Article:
Tin Lung Heen
Ritz Carlton Hotel,
ICC, 1 Austin Road West, Kowloon,
Hong Kong, China
Tel: (852) 2850 8371
Nearest tube: Kowloon
Website: Tin Lung Heen
Tin Lung Heen was a relatively late addition to our dining itinerary. I had knowingly kept an afternoon free so we could go to Ocean Park. However, my fiancee decided that she was not keen to revisit Yan Toh Heen and so after moving some bookings around, I had an open slot to fit in a visit somewhere. I was deciding between here and Duddell’s (which would have been easier to get to, as we were staying in Central. In the end, I opted for Tin Lung Heen on the recommendation of my sister who has had two excellent meals here.
The restaurant is located within the Ritz Carlton Hotel. To get there you will need to take an elevator to the top of the ICC building where the hotel lobby is located before riding an escalator one floor down to the restaurant level. Tin Lung Heen shares the same floor as fellow Michelin starred restaurant, Tosca with both restaurant having stunning panoramic views of Hong Kong island and the peninsula. Unlike many hotel restaurants, the dining room has very high ceilings with the walls mounted with precious bottles of Chinese liquor. The restaurant were kind enough to accommodate our request to be sat by the window.
Dining here is not going to be a cheap affair, even by Hong Kong standards. Unlike many Chinese restaurants, the chef here has opted to use prime ingredients, often imported from Europe/ Australia, rather than sourcing from mainland China. This is of course reflected in the menu prices. Take for example the signature char siu or barbecued pork which is made with premium Iberico pork. A plate of their char siu will set you back £25 – probably the most expensive plate of char siu you will ever order. For lunch there is also a more ‘affordable’ dim sum menu as well as an obligatory tasting menu.
The meal began with a trio of appetisers. First up was the aforementioned signature char siu made from Iberico pork. This has to be their most hyped dish but thankfully the pork lived up to expectation. The well marbled Iberico pork gave the char siu a melt-in-your-mouth texture whilst there was good balance of salty and sweet with the marinade. Next were a couple of chilled asparagus with hoisin sauce. The asparagus were cooked until extremely soft but still just holding its shape. For me, the hoisin sauce completely overwhelmed the delicate flavour of the asparagus. To complete the trio was sea conch which had been braised in chilli and Chinese wine. The sea conch had a good yielding texture and there was enough chilli heat to make the dish interesting.
Next up was a plate of sautéed lobster with seasonal greens. The lobster was perfectly timed and tender and individual vegetables on the plate were cooked properly. In particular, the cooking of the kai lan was spot on although I am not a fan broccoli in Chinese cooking.
This was followed by a generous portion of garoupa fillet, cut from a big fish no doubt. The fish itself was again well timed with a beautiful meaty texture that you expect from eating garoupa. Accompanying the fish was a broth made from Jinhua ham and thickened with bird’s nest. As an aside, although the bird’s nest is probably the most expensive element on the dish, I am not sure what purpose it served in the overall composition of the dish as the bird’s nest itself is pretty tasteless. I’m sure it is no doubt there to add a sense of luxury but it just did nothing for me. Grate me some white truffles any day.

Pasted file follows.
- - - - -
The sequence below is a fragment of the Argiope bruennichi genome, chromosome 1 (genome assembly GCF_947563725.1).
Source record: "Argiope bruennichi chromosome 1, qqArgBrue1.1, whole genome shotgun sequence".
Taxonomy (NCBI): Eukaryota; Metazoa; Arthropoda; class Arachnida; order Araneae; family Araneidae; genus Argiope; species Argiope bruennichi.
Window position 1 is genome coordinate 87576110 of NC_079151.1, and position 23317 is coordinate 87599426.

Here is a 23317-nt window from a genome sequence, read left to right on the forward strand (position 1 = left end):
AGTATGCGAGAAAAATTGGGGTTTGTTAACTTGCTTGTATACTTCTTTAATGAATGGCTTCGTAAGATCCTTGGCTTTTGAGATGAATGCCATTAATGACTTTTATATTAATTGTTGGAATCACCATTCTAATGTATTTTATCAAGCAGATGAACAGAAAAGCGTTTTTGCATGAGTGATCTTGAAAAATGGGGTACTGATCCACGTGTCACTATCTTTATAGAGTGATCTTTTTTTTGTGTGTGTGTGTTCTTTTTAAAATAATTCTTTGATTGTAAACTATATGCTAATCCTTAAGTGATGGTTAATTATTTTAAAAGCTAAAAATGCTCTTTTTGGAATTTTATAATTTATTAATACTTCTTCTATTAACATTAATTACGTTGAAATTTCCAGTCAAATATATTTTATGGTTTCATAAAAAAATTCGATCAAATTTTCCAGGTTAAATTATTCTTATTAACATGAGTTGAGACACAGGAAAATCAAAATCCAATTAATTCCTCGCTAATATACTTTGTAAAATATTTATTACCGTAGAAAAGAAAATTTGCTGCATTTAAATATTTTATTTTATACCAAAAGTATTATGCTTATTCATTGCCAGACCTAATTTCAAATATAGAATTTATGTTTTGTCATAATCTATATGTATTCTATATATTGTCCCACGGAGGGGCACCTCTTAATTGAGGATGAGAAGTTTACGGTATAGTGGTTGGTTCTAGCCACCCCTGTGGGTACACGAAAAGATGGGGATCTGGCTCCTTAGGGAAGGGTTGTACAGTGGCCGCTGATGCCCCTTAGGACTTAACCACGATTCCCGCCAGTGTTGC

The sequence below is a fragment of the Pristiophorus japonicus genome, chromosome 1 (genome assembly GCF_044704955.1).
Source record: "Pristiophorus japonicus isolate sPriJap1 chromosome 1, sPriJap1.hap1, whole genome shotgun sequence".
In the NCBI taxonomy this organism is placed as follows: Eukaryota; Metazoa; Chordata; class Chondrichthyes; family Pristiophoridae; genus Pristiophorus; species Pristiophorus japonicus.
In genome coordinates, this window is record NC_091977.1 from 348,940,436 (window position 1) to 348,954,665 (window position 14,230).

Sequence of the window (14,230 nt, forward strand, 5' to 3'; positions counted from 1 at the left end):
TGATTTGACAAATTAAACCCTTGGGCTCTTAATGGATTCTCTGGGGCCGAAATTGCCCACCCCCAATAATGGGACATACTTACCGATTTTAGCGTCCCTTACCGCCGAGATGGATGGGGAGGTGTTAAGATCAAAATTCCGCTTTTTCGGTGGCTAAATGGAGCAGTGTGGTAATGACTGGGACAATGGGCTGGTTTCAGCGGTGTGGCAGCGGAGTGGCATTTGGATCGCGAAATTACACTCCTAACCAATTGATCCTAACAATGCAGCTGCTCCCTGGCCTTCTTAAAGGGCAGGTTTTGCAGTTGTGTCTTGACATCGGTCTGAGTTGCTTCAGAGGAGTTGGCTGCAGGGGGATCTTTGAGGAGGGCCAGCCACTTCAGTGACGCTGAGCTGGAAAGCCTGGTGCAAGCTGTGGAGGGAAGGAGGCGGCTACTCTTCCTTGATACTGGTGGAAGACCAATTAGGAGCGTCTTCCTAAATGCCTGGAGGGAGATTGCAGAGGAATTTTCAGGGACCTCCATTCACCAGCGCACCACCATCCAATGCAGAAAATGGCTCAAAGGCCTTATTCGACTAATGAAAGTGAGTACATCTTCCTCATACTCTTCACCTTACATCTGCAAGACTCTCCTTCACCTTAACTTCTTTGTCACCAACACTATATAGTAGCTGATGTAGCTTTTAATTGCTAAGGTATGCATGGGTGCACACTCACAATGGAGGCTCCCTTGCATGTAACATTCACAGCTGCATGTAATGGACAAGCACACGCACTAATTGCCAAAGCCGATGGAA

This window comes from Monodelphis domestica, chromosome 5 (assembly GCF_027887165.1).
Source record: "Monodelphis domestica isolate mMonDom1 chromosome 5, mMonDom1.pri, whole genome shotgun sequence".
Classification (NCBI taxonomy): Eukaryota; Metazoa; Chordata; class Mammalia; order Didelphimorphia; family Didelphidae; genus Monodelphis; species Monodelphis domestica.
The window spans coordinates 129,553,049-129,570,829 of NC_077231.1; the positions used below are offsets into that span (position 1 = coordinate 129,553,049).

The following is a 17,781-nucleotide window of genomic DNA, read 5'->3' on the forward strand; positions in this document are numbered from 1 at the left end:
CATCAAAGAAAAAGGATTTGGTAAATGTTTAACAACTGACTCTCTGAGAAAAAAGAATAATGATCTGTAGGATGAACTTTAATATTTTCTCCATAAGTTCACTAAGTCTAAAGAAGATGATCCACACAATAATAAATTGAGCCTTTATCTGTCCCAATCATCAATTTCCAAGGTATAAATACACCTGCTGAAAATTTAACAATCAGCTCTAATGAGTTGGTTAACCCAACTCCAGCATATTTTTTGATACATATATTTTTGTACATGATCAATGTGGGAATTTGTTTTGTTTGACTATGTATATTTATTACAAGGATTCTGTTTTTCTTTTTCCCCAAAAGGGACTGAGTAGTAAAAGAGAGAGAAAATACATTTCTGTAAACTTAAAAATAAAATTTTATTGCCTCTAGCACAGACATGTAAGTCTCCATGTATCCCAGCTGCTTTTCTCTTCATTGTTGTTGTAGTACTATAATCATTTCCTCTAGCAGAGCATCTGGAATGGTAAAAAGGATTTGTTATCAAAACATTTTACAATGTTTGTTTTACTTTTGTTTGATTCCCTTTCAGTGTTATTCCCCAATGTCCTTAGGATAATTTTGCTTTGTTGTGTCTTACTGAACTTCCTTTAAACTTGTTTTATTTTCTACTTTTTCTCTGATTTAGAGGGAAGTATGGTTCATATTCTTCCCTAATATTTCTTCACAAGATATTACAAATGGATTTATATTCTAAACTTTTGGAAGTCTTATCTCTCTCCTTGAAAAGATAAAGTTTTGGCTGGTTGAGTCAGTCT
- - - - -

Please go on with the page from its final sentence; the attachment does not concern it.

Our meat course were two small cubes of stewed Wagyu beef accompanied by carrots and mushrooms with a black truffle dressing. The beef itself was fine, again I’m not sure why you would choose an expensive beef like Wagyu and stew it. More to the point though, the portion size was absolutely abysmal. Two small cubes of beef, two small cubes of carrots and two baby mushroom caps. This is like I have been shoved into a time machine and landed back in the 80’s with all the pretentious, pouncy nouvelle cuisine.
We finished with a plate of fried rice topped with Alaskan king crab. The fried rice was given a unique twist with the addition of some green tea powder. There was certainly plenty of wok hei and the grains of rice were nicely separated. Definitely one of the better plates of fried rice I have eaten.
Desserts took on the most classical route with a bowl of sweetened almond cream thickened with some algae and a mini pineapple puff which were both fine, albeit unexciting. Last but not least were some petit fours of coconut & red bean jelly and a more conventional walnut cookie which were ok.
To be honest, I was mildly disappointed with our meal here. Not that there was anything technically wrong with the cooking. I came into this meal with relatively high expectations given the high praise from my sister. I have had some amazing meals at other 2* Cantonese restaurants in Hong Kong and as such was expecting cooking of a similar level. The cooking here was good, pleasant, tasty but never spectacular. My other problem was the ambitious pricing. At close to £160 for the tasting menu was very expensive in by Hong Kong standards. £160 is more expensive than the tasting menu at 3* Restaurant Gordon Ramsay in London. This was of course compounded by the stingy portion control, particularly with the beef main course. I do wonder whether it was my fault for opting for the tasting menu which was called ‘Michelin Degust ation Menu’. Perhaps this was a clue to suggest that the tasting menu had been adapted to suit the palates of the visiting gwei los.